- Ramona Shelburne, ESPN Senior Writer
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LOS ANGELES -- Phil Jackson is chasing no one now. Red Auerbach and his nine NBA titles are two victory cigars in the past. John Wooden's 10 NCAA titles are behind Jackson, too.
Jackson stands alone, on his own pedestal in the annals of coaching after winning his 11th NBA title Thursday night at Staples Center.
And yet, the chase continues. Not of history anymore, but of Jackson. Time and age forgive few men who've put their bodies through the strain of 31 NBA seasons (12 as a player, 19 as a coach).
Economics can be even more unforgiving. The NBA has seen its fortunes diminish in the past two seasons, leaving few franchises with healthy financial statements. The Lakers are still one of the league's "haves," but with a swollen payroll and stagnant ticket prices, they don't have as much as they used to.
And so Jackson stood on the podium at center court, the purple and gold confetti still falling from the rafters onto his silver mane, and said the only thing he could honestly say when asked if this would be his last championship dance:
"I've got to take a deep breath," Jackson said. "I've got to take some time and think about this. This was great. I'll wait to make that decision in a week."
In other words: He really doesn't know.
The decision is a complicated one, and not entirely in his control. Out of necessity, Jackson tried to block it out as much as he could during the Lakers' playoff run, keeping his focus on the task at hand rather than risk regret by allowing an undisciplined bout of sentimentality to cloud his thoughts.
The Lakers, it seems, would welcome him back. The question they must decide: at what price?
His $12 million annual salary easily makes him the highest-paid coach in the NBA, and Lakers owner Jerry Buss has indicated he does not want to continue paying that much for a head coach.
Those indications have come all season long, but before Jackson led the Lakers to back-to-back titles.
"You know something, I'm not planning for Phil not to be here," Lakers general manager Mitch Kupchak told ESPNLosAngeles.com last week.
"If in fact he chooses in July not to be here, then we'll launch a search or sit down with a short list, with ownership. I don't think it would be hard to find a coach to take this team on. I would think it'd be considered a very attractive job.
"We'd find somebody. Certainly, we wouldn't find somebody as good as Phil. But that's not really something we're planning for right now.
"In my heart I really believe, unless there's a medical reason, I really believe he will be back next season."
As endorsements from high-level folks with political ties to both sides of a negotiation, that was a rather strong one by Kupchak.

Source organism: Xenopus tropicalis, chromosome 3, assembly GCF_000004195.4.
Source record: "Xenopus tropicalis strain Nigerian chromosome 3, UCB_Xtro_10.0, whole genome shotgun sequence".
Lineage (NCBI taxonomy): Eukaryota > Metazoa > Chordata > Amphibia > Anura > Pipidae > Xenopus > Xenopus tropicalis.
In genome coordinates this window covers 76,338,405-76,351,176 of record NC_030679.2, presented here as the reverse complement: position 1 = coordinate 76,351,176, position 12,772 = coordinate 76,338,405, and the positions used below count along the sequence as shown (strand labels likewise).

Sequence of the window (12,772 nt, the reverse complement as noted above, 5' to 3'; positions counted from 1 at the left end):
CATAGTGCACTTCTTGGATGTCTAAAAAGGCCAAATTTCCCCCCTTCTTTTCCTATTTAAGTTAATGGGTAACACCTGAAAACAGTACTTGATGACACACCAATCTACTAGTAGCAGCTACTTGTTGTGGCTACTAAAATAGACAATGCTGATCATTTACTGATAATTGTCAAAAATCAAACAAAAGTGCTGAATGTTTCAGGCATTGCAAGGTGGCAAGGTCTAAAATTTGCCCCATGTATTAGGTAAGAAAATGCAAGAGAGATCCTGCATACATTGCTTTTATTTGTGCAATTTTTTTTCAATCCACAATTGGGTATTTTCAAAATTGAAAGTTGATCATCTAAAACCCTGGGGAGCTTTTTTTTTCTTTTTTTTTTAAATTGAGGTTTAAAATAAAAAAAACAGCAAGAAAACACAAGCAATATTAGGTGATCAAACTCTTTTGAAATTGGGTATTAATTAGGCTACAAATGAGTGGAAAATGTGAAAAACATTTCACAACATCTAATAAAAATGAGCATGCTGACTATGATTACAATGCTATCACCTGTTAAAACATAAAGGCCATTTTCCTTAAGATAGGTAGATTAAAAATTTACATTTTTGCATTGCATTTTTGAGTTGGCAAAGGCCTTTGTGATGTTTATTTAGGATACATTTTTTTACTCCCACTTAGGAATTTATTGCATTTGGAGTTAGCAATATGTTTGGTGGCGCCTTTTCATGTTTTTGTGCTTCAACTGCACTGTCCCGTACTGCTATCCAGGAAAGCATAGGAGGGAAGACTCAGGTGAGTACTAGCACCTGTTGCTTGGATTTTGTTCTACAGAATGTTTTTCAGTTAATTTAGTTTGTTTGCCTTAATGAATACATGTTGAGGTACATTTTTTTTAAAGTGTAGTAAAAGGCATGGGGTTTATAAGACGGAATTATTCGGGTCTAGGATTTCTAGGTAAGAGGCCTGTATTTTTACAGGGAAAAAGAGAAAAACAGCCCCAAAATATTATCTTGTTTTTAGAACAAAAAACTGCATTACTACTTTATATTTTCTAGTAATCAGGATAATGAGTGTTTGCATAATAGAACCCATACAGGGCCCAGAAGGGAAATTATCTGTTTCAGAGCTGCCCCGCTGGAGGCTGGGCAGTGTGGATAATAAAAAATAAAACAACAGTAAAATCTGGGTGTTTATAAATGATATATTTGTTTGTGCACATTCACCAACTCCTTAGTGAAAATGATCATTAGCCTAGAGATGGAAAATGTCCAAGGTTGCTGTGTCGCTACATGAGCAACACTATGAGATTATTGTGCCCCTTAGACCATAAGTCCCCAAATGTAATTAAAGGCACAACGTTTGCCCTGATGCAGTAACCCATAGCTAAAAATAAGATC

The show of support from Lakers star Kobe Bryant was just as loud and ringing.
"It's critical," Bryant said in his postgame interview with ESPN's Hannah Storm. "He's our skipper. When things go south, when things go not as expected, he's always poised. He's always preaching execution.
"He knows how bad I want him back. I told him, when I signed my extension, 'I signed it with you in mind, so don't go nowhere.'"
Jackson has given the public few tea leaves to read.
His closest associates say only that he seems to enjoy himself as much as ever, even though health and wealth will certainly complicate the decision.
"We're not looking for more passion from him," Kupchak said. "It's always been there and I see no less passion today than I did a year ago."
His longtime girlfriend, Lakers vice president Jeanie Buss, agreed that Jackson's love for coaching is still strong, particularly at this time of year. But she admitted the long grind of the regular season always weighs heavily on him.
"We left Staples Center around 11:30 p.m. [Thursday]. Finally went to sleep around 1:30 a.m.," Buss wrote in an e-mail Friday. "Phil was already watching the ESPN highlight show when we got home. I think that is a good indication of where his heart is. It's his hips and his knees that we need to worry about."
By winning another title Thursday night, Jackson shifted some of the pressure back onto Jerry Buss.
Buss was elected to the Hall of Fame this season and is unquestionably one of the best owners in professional sports. Not simply for funding so many championship teams, but for knowing when to hold on to his stars and when to let them fade away.
Jackson is leaving Los Angeles in about a week. He will ride home to Flathead Lake, Mont., taking scenic byways and lonely side roads, leaving the interstates to those for whom arriving at a destination quickly is more important than the journey there.
He will ride home in the glow of another championship, the taste of champagne still sweet in his mouth.
As long as he is not insulted by what the Lakers offer him to return, it is hard to see Jackson retiring for good to his lake.
He has widened the distance between himself and his coaching peers. Posterity will chase him now. Time and age will keep nipping at his heels.
There is still challenge to be had, though. A final flourish to write.
"There's a lot of momentum coming into the opportunity to do this [again]," Jackson said. "Is it possible that it could happen? It's grandiose to even mention it, but it is a possibility. That intrigue does weigh."
Ramona Shelburne is a reporter and columnist for ESPNLosAngeles.com.